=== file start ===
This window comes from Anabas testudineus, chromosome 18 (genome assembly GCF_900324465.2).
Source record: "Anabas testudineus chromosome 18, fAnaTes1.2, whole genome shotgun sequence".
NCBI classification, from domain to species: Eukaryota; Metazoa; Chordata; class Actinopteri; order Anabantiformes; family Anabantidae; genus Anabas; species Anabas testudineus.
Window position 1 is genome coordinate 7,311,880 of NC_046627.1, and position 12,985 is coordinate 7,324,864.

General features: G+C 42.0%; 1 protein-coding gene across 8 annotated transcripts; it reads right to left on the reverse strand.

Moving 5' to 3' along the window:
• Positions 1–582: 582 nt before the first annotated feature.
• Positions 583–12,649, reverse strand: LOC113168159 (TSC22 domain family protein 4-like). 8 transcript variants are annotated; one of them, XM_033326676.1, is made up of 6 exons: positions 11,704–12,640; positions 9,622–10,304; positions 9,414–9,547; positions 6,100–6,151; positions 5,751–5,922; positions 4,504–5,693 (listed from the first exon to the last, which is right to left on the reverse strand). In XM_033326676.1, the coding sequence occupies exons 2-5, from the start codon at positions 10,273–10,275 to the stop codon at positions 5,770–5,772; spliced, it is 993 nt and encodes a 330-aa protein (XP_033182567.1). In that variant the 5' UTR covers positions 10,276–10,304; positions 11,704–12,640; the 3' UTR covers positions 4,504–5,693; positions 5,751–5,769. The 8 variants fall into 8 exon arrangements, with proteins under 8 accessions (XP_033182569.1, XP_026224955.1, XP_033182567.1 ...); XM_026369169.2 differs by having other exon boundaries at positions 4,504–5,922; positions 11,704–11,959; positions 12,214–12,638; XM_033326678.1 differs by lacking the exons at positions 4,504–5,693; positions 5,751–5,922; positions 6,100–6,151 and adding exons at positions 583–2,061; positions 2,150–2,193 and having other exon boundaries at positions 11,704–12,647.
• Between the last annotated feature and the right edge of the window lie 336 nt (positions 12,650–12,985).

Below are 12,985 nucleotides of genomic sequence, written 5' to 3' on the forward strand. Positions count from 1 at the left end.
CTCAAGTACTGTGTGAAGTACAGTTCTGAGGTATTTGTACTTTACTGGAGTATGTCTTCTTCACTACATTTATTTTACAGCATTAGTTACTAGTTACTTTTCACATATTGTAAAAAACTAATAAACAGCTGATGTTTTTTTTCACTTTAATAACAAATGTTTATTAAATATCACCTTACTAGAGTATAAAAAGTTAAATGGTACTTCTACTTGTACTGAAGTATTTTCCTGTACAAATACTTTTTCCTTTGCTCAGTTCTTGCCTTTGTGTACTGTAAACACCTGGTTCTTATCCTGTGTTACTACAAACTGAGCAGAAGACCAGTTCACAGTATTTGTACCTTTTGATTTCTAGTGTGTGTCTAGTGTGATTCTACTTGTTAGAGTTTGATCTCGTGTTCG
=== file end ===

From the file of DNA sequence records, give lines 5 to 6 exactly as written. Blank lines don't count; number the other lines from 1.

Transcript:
General features: G+C 42.0%; 1 protein-coding gene across 8 annotated transcripts; it reads right to left on the reverse strand.

Moving 5' to 3' along the window: